Liszt, and Wagner- are found in the second half of the alphabet, and therefore do not concern us here.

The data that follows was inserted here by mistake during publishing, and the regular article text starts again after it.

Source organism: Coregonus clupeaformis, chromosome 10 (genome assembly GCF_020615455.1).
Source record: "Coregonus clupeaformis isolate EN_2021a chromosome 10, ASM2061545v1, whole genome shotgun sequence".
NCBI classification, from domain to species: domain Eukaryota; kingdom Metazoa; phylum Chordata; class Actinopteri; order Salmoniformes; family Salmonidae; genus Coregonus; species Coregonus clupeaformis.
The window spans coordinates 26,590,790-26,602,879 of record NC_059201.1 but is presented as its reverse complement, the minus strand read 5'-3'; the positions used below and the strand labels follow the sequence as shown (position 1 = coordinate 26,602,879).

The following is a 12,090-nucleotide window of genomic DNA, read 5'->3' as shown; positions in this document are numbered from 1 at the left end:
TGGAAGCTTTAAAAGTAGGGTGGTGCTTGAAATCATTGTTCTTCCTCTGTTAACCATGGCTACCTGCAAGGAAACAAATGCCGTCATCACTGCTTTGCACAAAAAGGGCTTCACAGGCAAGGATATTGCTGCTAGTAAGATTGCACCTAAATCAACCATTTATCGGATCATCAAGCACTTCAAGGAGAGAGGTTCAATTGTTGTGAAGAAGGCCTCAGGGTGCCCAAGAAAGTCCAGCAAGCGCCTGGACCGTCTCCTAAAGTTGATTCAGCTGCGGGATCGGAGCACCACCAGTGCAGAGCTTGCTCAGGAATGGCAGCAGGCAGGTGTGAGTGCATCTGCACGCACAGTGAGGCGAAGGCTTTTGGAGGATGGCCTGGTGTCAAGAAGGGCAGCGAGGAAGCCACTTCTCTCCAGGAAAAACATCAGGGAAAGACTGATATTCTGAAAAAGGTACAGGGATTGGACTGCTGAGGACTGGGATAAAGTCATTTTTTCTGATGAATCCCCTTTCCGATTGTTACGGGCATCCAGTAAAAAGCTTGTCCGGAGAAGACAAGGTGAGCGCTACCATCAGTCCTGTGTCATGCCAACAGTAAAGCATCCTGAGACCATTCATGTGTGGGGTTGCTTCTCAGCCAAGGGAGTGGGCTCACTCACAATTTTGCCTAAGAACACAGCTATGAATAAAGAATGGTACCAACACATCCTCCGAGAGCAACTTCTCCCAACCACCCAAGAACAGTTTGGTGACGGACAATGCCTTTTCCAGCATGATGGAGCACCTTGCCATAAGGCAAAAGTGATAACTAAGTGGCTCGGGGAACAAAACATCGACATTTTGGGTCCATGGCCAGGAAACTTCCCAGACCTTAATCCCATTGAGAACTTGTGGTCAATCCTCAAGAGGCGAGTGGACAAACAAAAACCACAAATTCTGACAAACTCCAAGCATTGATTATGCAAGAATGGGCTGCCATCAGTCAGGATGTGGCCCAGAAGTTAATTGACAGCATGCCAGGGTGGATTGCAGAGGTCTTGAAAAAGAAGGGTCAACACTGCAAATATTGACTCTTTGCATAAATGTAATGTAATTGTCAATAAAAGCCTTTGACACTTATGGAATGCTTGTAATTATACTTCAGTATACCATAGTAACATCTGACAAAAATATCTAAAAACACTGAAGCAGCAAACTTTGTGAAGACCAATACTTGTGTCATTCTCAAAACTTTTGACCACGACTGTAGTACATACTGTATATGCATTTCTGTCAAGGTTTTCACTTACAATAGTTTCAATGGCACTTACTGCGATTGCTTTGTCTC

Before entering upon a more detailed analysis of one or two biographies in this volume, we may offer a few remarks as to the lives of musicians in general. It cannot be said that these present as a rule many striking or interesting features, as striking and interesting, for example, as those of statesmen, or even of poets. Musicians, especially in the eighteenth century, were, it must be owned, not a very intellectual class of people. Their culture was generally limited to the technicalities of their art. From the great currents of thought and progress they stood aloof. Mozart had received an education rather below than above the average middle-class of his day, and Haydn can hardly be called an intellectual man in extra-musical matters. Even Beethoven, although a great thinker, laboured under the want of early training. Gluck alone had systematically thought on the principles of music in connection with the drama, and was able to discourse of them in suitable language. Rameau also was a theoretical writer, but his thoughts are not lucid, and his language is anything but polished. Modern musicians differ greatly from their brethren of the eighteenth century as regards literary ability; but their lives, too, with a few exceptions, are cast in certain grooves, allowing but of little variety. There are of course exceptions to this, as to all rules. Handel, for instance, was a man of the world, and his life was anything but quiet or monotonous. In his early Bohemian days he fought a duel with Mattheson, his colleague at the Hamburg opera-house, and it was only a brass button, turning aside the point of Mattheson's sword, that preserved to the world the future composer of the Messiah' and 'Israel in Egypt.' Handel's stay in England was full of incidents and vicissitudes, ranging from the friendship and admiration of the highest in the land, at the one extreme, to tedious squabbles with his Italian rivals, and the Bankruptcy Court, at the other. Handel was decidedly a man of character, and his independence in the intercourse he held with his noble and wealthy protectors became proverbial. Even the presence of royalty was unable to check his irascible temper. The talk of the ladies at court during the performance of his music especially inflamed his ire to a state of white heat. His rage,' we are told, was uncontrollable, and sometimes carried him to the length of swearing and calling names . . . whereupon the gentle Princess would say to the offenders "Hush, hush! Handel is angry." The scene described by Beethoven in the celebrated letter to Bettina, when he walked with head covered